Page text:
A couple years later, the arrival of the Miss Radcliffe pageant set the stage for an unprecedented degree of social integration between the schools. However, while attention was called to the girls in the pageant, they were not valued in an academic setting. At Widener, women were required to work in a separate room—the site of today’s public elevator—so as to not interrupt the mens’ studying. When Lamont Library opened in 1949, female access was limited to Saturday afternoons.
“There are far too many corridors and alcoves,” the head librarian at the time explained. “Why, if we let girls in we should have to hire a force of patrolmen to watch the dark corners, at enormous expense.”
So even as the pageant improved Radcliffe’s public appearance, administrators worried that it might undermine the core values of the school.
It was ultimately a Radcliffe-led initiative that brought around the competition’s demise. It was banned less than a decade after its birth by Radcliffe College President Wilbur K. Jordan, upon the recommendation of the Student Council and the Board of Deans. The official grounds for its discontinuation was that it violated a policy forbidding “one girl [to] represent the entire college.”
To Karen A. Goukassow ’57, President of the Radcliffe Student Government Association, the contest was furthermore “inconsistent with Radcliffe’s pride in the individuality and diversity of its students.”
“I didn't feel any harm from the contest itself,” Anne Baker ’59, a finalist in 1955, told a Crimson reporter after the pageant’s ban. “But the pressure from the faculty and upperclassmen made some of us feel doubtful about entering.”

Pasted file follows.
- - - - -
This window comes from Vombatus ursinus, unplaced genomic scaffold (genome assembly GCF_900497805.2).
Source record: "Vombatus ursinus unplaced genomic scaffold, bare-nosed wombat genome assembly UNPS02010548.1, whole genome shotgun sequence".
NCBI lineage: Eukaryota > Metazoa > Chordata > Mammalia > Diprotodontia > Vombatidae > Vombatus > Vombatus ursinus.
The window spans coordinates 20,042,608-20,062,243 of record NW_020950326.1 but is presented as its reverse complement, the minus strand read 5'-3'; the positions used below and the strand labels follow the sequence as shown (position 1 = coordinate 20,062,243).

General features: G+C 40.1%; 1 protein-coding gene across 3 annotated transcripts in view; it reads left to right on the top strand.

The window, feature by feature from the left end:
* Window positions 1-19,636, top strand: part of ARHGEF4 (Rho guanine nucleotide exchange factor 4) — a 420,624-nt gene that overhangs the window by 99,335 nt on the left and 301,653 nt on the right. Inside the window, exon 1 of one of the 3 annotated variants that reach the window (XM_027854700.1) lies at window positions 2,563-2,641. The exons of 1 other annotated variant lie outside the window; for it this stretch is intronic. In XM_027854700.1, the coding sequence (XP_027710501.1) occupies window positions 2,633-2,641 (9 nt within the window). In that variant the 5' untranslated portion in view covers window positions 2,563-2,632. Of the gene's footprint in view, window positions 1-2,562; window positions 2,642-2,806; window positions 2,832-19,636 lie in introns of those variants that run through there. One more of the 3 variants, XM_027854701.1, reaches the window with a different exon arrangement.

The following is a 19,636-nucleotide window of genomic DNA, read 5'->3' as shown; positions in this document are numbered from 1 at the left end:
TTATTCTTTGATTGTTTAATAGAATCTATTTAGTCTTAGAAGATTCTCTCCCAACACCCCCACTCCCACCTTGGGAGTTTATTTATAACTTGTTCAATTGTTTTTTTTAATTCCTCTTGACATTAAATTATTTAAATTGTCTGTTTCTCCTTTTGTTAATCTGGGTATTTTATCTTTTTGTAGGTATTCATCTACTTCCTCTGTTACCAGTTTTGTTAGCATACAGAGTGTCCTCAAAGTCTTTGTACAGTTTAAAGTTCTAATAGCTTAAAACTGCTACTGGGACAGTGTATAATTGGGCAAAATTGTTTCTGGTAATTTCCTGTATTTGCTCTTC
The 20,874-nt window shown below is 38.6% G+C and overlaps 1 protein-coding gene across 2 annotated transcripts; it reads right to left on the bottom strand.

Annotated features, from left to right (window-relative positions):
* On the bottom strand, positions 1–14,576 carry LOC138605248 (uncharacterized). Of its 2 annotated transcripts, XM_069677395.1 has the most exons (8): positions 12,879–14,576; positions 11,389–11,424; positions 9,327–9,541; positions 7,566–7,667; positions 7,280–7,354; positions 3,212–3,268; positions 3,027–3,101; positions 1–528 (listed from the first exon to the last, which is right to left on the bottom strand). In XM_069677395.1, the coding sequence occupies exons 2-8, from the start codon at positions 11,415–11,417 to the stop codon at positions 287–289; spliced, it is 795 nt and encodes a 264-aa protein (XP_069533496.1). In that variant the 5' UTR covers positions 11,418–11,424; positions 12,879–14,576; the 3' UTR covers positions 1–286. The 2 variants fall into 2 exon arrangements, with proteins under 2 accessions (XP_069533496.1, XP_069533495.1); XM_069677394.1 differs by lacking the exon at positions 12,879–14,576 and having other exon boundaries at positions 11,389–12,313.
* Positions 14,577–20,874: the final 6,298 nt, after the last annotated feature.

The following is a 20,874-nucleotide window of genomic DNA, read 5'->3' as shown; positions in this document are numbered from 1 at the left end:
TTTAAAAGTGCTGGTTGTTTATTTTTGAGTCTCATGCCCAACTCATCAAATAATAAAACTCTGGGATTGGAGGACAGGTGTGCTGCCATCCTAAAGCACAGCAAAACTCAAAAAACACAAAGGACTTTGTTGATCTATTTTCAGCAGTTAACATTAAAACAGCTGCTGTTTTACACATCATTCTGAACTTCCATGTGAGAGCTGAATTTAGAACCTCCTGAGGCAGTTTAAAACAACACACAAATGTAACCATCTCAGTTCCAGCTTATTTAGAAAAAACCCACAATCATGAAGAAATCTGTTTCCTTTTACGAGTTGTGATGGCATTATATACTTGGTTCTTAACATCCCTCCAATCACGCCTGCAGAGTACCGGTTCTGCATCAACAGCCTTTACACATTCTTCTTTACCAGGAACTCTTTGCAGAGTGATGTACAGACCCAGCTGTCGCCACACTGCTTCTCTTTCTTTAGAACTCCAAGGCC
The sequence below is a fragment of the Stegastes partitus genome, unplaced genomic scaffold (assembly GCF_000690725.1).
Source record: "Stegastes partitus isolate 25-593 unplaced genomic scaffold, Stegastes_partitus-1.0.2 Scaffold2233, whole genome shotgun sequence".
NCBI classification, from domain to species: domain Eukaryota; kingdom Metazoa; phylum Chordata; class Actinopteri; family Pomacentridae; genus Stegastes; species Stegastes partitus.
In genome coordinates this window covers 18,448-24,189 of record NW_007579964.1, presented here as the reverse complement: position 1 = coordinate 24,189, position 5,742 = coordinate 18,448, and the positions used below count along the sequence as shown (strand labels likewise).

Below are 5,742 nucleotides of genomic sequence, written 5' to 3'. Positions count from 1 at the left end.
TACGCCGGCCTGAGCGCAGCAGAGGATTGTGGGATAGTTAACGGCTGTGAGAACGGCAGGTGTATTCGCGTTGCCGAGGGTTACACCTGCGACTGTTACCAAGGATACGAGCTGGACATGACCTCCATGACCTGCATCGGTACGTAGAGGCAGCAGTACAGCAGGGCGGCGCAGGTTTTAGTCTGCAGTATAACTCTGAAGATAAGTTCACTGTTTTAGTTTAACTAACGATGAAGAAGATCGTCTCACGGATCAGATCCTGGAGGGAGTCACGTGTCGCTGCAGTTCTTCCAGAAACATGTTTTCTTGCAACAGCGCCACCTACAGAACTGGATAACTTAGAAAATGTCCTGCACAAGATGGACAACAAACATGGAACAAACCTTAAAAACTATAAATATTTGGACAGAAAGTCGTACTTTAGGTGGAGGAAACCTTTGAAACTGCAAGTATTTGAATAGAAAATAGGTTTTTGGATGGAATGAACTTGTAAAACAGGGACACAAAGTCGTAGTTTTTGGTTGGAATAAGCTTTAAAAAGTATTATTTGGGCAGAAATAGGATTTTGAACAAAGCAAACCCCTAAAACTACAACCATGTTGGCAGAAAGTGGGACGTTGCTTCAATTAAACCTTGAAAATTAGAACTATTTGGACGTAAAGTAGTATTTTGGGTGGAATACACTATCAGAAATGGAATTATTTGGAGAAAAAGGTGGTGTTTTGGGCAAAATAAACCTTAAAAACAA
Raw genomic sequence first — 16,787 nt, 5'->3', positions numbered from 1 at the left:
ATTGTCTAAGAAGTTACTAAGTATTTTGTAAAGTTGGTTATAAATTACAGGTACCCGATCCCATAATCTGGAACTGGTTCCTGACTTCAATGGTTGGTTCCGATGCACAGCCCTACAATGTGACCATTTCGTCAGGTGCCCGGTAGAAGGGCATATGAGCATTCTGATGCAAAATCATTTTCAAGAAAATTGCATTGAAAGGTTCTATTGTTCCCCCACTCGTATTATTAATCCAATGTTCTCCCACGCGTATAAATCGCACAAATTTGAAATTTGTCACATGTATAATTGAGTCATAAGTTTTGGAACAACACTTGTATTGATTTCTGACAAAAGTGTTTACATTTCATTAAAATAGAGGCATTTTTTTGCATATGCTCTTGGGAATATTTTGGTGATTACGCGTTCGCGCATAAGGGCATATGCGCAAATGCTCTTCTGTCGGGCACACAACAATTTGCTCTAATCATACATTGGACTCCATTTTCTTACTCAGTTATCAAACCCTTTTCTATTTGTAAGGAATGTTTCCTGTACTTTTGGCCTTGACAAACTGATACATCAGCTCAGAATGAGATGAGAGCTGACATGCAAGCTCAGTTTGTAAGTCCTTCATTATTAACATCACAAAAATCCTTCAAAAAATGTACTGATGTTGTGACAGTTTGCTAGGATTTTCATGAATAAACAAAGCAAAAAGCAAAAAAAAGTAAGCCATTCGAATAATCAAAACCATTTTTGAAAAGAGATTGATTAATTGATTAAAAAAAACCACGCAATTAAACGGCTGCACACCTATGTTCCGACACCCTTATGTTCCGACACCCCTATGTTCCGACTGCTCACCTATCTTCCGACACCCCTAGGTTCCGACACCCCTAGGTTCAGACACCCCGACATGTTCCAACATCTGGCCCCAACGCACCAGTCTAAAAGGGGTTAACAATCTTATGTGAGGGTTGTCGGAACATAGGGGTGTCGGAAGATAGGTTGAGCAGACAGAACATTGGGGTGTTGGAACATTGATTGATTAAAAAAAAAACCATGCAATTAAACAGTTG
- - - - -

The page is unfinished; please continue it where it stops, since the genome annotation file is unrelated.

Indeed, The Crimson reported that many dormitory presidents had discouraged freshmen from participating, and those who did were occasionally stigmatized.
“One of the deans did say to me, 'I'm surprised to see you in this,'” Margot Dennes ’57, a finalist in 1953, noted.
Although the competition helped redefine the Radcliffe woman, it also created an unwelcome environment of frivolity. Winn, the “pint-sized Audrey Hepburn” of 1954, found herself besieged by Harvard suitors, and refused to answer her many calls. “This [was] fun but school comes first,” she told the Globe. (She went on to become a prolific author and journalist.)
The Miss Radcliffe pageant was short-lived, the product of confusion in a cultural moment. But the 'Cliffites had proven that they possessed, as one Harvard senior reflected, “more to them than the society ‘fluffy ruffle.’”
As “The Cherry Ribbon,” a popular song of the time, declared:
They said to her “Who may you be?”
She answered up right saucily,
“Why I’m from Radcliffe, can’t you see?
And I’m as smart as I am fair.”
—Magazine writer Sonia F. Epstein can be reached at email@example.com. Follow her on Twitter @sonia_epstein.
— Magazine writer Rachel H. Janfaza can be reached at firstname.lastname@example.org. Follow her on Twitter @racheljanfaza